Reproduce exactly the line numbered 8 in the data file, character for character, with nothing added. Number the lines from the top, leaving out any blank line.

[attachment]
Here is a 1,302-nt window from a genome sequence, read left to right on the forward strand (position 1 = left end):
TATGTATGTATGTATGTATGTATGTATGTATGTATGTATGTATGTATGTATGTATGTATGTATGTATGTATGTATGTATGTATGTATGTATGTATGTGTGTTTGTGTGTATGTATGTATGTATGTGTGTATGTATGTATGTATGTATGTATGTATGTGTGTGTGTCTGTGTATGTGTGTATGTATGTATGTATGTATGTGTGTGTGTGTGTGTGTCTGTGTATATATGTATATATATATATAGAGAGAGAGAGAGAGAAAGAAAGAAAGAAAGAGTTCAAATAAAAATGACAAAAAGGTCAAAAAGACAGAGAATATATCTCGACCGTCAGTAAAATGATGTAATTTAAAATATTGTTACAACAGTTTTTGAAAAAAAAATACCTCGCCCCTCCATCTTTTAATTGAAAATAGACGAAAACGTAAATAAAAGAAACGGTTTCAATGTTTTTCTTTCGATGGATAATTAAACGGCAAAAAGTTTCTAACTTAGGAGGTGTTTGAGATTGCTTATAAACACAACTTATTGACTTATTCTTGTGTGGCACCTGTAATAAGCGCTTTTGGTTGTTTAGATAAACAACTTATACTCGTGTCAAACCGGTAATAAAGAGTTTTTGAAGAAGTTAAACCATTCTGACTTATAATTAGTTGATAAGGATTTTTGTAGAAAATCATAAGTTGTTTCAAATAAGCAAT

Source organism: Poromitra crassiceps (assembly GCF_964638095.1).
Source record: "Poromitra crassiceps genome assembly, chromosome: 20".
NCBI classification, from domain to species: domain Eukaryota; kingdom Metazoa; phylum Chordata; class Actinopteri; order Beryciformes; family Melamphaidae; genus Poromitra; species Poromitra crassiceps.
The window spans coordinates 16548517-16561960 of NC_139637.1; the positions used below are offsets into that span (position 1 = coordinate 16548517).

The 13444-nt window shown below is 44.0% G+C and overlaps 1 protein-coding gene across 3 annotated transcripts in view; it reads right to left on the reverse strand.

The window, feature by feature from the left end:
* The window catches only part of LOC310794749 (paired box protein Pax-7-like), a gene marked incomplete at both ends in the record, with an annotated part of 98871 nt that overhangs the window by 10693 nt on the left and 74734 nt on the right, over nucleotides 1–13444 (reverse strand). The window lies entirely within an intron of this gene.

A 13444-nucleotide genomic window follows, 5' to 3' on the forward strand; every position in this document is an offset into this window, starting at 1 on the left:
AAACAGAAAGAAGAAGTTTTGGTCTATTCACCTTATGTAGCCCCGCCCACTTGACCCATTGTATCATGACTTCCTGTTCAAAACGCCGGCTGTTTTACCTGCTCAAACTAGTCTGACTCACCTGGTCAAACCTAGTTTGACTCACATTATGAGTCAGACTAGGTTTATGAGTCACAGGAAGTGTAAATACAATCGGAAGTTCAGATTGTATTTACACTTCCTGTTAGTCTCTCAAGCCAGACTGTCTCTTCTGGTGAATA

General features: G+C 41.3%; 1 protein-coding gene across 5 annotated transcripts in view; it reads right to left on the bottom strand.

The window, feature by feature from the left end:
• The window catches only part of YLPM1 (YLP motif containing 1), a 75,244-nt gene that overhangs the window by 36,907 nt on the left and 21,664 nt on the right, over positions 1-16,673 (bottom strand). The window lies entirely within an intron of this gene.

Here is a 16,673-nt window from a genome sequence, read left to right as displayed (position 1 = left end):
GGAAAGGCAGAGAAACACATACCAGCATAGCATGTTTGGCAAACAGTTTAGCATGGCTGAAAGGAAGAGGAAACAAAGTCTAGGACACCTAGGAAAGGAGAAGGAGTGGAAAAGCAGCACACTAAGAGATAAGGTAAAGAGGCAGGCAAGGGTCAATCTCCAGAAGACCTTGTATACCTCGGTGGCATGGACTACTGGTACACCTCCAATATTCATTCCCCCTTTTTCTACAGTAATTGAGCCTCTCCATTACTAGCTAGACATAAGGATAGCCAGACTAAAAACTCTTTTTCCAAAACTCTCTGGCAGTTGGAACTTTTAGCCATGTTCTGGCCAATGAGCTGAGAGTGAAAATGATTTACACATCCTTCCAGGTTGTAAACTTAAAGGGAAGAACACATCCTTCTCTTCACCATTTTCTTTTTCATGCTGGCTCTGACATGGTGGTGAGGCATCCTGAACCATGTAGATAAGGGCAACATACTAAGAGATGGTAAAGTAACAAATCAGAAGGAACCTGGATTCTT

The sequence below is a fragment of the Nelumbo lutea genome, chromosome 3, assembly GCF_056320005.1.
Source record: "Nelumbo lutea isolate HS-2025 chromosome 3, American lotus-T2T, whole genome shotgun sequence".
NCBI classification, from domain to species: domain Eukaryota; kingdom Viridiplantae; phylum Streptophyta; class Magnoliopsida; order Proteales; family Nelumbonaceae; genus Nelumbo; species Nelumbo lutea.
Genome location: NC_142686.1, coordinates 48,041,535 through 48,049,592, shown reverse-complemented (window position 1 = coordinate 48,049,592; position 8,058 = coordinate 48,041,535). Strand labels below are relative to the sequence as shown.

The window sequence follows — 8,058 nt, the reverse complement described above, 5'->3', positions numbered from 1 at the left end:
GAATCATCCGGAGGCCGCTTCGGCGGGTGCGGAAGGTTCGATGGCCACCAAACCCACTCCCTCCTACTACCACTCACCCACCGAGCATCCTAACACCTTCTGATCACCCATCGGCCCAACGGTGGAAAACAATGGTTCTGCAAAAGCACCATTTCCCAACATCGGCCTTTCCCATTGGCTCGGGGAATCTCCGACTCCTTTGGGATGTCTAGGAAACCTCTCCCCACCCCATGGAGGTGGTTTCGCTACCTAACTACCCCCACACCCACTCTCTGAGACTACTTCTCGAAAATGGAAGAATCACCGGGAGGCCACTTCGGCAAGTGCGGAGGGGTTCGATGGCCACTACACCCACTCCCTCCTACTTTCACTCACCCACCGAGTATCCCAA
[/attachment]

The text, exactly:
The window, feature by feature from the left end: